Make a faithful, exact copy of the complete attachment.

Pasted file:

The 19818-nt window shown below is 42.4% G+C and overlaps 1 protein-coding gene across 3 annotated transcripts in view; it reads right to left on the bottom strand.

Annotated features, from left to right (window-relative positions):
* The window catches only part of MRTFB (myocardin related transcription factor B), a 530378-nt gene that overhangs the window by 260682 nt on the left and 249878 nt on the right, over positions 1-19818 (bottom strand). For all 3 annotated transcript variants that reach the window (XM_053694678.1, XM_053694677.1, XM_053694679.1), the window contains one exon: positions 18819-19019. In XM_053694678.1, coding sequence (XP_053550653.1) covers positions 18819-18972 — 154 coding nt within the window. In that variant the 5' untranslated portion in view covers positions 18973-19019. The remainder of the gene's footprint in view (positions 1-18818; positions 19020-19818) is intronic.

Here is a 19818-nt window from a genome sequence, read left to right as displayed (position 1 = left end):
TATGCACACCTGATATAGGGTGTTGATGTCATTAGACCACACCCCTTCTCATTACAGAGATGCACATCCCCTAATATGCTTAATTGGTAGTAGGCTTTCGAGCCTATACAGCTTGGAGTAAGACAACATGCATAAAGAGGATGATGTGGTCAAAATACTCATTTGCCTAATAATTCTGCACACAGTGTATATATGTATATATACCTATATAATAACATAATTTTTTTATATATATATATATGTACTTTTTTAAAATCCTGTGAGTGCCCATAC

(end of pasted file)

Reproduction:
The 19818-nt window shown below is 42.4% G+C and overlaps 1 protein-coding gene across 3 annotated transcripts in view; it reads right to left on the bottom strand.

Annotated features, from left to right (window-relative positions):
* The window catches only part of MRTFB (myocardin related transcription factor B), a 530378-nt gene that overhangs the window by 260682 nt on the left and 249878 nt on the right, over positions 1-19818 (bottom strand). For all 3 annotated transcript variants that reach the window (XM_053694678.1, XM_053694677.1, XM_053694679.1), the window contains one exon: positions 18819-19019. In XM_053694678.1, coding sequence (XP_053550653.1) covers positions 18819-18972 — 154 coding nt within the window. In that variant the 5' untranslated portion in view covers positions 18973-19019. The remainder of the gene's footprint in view (positions 1-18818; positions 19020-19818) is intronic.

Here is a 19818-nt window from a genome sequence, read left to right as displayed (position 1 = left end):
TATGCACACCTGATATAGGGTGTTGATGTCATTAGACCACACCCCTTCTCATTACAGAGATGCACATCCCCTAATATGCTTAATTGGTAGTAGGCTTTCGAGCCTATACAGCTTGGAGTAAGACAACATGCATAAAGAGGATGATGTGGTCAAAATACTCATTTGCCTAATAATTCTGCACACAGTGTATATATGTATATATACCTATATAATAACATAATTTTTTTATATATATATATATGTACTTTTTTAAAATCCTGTGAGTGCCCATAC